SABC Is Justified To Slash "Bloated Workforce" - Independent Producers Organisation (IPO) of South Africa
An op-ed article from the executive committee of the Independent Producers Organisation (IPO) of South Africa has posited that it supports the staff culling proposed by the South Africa Broadcasting Corporation (SABC), saying that it has no choice but to "slash its' bloated staff". IPO is the national organisation of independent South African film, television and video producers constituted to represent, protect and promote the interests and needs of producers.
The contents of their interesting article published first in the South African Daily Maverick is replicated below:
"The SABC has long been a thorn in the side of the government, the taxpayer and, importantly though often not considered, the South African film and TV local content production sector.
Multibillion-rand government bailouts that have come with Treasury conditions that the SABC has never met, a massive upsizing of the workforce especially under the Hlaudi Motsoeneng reign of patronage, irregular appointments and unjustified promotions, corruption and fear, years of wasteful and fruitless expenditure, unrealistic pay hikes in the face of wide-scale non-payment of TV licence fees coupled with, in recent months, plummeting advertising revenues have led to the near-collapse of this vital public institution. Clearly, drastic action is needed to save this sinking ship.
However, other than initiating an inquiry into the SABC board's fitness in 2016 and granting some bailouts, the government has done little to assist the broadcaster in sorting out the reasons for its mess. Nor has it held the SABC to account for not meeting the strict conditions Treasury and the Department of Communications set when granting those bailouts, namely to streamline its bloated workforce and get its house in order.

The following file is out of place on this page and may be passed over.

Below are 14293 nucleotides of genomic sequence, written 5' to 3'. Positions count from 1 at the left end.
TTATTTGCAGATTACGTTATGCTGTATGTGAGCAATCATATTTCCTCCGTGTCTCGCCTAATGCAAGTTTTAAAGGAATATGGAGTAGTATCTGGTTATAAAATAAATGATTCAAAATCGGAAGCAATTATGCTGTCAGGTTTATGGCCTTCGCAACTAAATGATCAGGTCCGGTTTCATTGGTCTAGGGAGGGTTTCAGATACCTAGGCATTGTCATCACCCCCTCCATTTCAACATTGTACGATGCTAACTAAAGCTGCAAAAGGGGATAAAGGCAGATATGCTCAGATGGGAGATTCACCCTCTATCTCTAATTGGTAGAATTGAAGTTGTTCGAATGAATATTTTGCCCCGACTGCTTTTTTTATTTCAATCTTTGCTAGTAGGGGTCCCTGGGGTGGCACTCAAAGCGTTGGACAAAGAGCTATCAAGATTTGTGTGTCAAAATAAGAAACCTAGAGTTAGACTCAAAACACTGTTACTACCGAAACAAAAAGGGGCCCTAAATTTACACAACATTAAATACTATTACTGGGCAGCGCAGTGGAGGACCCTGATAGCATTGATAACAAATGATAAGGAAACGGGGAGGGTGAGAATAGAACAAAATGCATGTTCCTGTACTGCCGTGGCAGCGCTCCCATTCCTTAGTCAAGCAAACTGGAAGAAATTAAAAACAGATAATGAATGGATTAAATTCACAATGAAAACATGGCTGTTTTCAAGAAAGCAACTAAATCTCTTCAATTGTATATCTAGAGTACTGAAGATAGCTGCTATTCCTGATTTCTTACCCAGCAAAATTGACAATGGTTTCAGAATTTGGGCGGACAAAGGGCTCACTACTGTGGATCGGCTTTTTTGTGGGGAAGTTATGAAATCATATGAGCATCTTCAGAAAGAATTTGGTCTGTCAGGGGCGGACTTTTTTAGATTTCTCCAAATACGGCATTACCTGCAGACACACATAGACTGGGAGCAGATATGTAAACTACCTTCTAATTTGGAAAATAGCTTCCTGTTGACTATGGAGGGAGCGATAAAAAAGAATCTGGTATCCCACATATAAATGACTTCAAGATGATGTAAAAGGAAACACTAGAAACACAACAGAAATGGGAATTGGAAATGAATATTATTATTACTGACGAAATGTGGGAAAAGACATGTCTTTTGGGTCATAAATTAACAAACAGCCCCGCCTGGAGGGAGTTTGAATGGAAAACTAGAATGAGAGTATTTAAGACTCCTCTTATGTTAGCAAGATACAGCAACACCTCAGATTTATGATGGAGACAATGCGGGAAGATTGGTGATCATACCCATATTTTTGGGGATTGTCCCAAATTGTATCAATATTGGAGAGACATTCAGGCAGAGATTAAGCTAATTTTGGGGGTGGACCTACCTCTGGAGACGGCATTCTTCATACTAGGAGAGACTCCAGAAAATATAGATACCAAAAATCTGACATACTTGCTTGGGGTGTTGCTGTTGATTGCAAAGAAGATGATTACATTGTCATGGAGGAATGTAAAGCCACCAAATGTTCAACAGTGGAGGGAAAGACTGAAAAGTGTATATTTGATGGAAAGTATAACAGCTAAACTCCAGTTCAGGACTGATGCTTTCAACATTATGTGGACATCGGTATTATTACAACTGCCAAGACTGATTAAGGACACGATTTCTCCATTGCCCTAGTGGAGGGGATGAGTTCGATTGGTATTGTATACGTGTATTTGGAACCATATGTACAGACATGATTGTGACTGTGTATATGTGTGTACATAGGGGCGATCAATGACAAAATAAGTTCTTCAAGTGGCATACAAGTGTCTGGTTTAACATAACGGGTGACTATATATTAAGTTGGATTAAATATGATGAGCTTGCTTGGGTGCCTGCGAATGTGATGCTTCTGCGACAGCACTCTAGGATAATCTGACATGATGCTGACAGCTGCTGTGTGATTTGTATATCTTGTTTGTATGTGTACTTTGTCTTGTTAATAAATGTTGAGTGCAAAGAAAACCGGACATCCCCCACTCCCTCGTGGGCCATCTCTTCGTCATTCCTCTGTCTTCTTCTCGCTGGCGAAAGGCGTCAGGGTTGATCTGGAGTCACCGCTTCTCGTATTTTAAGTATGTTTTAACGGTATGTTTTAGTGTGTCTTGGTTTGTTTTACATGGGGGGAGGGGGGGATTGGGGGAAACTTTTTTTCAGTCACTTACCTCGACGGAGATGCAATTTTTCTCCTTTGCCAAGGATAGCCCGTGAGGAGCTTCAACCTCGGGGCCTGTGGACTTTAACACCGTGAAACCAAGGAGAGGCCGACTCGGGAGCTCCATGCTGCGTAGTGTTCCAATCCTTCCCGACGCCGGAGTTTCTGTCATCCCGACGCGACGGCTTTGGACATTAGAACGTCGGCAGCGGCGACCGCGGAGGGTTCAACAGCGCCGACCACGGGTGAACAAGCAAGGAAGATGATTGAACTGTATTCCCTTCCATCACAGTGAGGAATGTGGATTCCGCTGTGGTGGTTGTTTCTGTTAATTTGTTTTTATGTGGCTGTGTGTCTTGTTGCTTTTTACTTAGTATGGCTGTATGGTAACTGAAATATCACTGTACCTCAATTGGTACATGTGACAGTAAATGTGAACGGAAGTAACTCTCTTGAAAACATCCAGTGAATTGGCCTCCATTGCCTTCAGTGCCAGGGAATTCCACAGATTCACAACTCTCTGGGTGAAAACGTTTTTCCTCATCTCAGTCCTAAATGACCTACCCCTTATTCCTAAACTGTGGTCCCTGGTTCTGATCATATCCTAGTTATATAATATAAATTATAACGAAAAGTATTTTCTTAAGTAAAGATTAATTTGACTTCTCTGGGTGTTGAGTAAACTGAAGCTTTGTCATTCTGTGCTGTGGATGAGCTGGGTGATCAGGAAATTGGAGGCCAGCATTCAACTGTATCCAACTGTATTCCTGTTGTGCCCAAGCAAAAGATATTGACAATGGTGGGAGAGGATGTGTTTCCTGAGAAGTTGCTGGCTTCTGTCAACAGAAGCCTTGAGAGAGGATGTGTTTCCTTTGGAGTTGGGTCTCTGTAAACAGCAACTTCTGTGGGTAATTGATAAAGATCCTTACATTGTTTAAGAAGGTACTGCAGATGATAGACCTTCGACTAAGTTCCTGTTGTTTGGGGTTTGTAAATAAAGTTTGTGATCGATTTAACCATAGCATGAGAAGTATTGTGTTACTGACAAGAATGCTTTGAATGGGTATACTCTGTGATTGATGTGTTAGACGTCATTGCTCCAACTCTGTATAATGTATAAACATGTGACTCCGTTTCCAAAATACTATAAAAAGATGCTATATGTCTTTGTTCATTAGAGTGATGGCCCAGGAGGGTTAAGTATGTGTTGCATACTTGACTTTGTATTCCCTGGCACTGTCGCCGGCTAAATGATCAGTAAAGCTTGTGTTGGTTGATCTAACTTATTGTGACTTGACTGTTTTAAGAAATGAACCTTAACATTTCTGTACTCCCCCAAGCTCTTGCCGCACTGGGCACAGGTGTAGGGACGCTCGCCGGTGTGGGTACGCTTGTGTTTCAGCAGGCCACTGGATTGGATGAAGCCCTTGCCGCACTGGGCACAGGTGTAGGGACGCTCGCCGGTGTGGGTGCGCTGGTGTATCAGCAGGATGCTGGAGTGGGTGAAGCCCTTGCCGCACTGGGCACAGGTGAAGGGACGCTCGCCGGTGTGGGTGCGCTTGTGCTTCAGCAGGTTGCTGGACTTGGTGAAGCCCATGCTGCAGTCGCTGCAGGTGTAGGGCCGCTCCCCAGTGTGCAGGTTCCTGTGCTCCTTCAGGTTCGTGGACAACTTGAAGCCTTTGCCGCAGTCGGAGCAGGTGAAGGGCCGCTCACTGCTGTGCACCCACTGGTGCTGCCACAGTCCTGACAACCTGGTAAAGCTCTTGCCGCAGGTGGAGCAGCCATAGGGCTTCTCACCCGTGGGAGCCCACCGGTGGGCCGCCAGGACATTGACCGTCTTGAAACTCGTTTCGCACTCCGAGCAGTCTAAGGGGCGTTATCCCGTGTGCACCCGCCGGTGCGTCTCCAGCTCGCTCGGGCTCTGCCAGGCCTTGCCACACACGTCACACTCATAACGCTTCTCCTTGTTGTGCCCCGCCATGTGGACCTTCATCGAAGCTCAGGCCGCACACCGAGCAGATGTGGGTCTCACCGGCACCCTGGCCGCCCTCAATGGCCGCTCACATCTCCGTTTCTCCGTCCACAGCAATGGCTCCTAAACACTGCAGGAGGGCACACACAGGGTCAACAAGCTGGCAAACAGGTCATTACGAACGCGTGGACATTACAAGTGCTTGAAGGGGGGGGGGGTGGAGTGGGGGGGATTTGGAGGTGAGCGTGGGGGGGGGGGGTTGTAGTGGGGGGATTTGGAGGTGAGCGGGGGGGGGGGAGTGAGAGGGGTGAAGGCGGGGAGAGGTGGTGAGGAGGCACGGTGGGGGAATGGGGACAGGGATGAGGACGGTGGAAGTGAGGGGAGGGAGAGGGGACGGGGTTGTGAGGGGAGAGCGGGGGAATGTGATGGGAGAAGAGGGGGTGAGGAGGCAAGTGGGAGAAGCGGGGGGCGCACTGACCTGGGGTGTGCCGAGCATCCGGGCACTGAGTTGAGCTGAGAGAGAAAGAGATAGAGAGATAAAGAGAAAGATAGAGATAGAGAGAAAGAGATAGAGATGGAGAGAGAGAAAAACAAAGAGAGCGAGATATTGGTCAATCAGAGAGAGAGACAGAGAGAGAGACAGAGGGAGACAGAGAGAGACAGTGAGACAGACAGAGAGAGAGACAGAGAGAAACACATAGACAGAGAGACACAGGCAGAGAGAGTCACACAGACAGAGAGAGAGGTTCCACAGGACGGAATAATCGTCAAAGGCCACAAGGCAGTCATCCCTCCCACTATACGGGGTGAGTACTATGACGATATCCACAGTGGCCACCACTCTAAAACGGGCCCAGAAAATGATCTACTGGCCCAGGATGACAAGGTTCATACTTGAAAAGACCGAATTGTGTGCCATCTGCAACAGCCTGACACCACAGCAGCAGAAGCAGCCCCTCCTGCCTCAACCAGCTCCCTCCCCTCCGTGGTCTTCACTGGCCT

At last, the SABC has a board that has demonstrated a commitment to doing just that. It has been rooting out corruption, reducing fruitless and wasteful expenditure, disposing of its non-core assets, increasing revenue from licensing its content and other pragmatic interventions. However, getting a real grip on its cost-to-income ratio inevitably necessitates a long hard look at its headcount, with its annual salary bill having reached a staggering, unjustifiable and unsustainable R2.8-billion.
It was alarming, therefore, to note that the SABC board and exco came under sustained criticism from the Parliamentary Portfolio Committee recently when presenting their restructuring plan which proposes the retrenchment of some 600 SABC employees. Instead of supporting these necessary but painful steps, the portfolio committee ironically now wants to intervene, effectively seeking to entrench the disastrous "Hlaudi" legacy and confusing its oversight role with a supra-management one. This against a backdrop of years of it having failed abysmally to meet its actual role: to ensure that the SABC meets its public service mandate and remains free of corruption.
More alarming yet is that the ANC has also got into the fray and is asking the SABC not to proceed with retrenchments because of the negative optics this would have for the ANC in the face of next year's local government elections. While Parliament's Portfolio Committee is required to have oversight of the SABC, which should mean "eyes on but hands off" in terms of the SABC's supposed independence, it is simply unacceptable for a political party, albeit the ruling party, to try to intervene in the business decisions of the public broadcaster, especially when such intervention is so that they don't lose votes. The SABC must be allowed to operate without such political interference.
The SABC plays a pivotal role in ensuring a functional democracy. Its independence must be jealously guarded and its financial sustainability protected. Like quality public broadcasters around the world, it needs financial support from the government to fulfil its public service mandate and carry programming content in the public interest, especially at a time like this.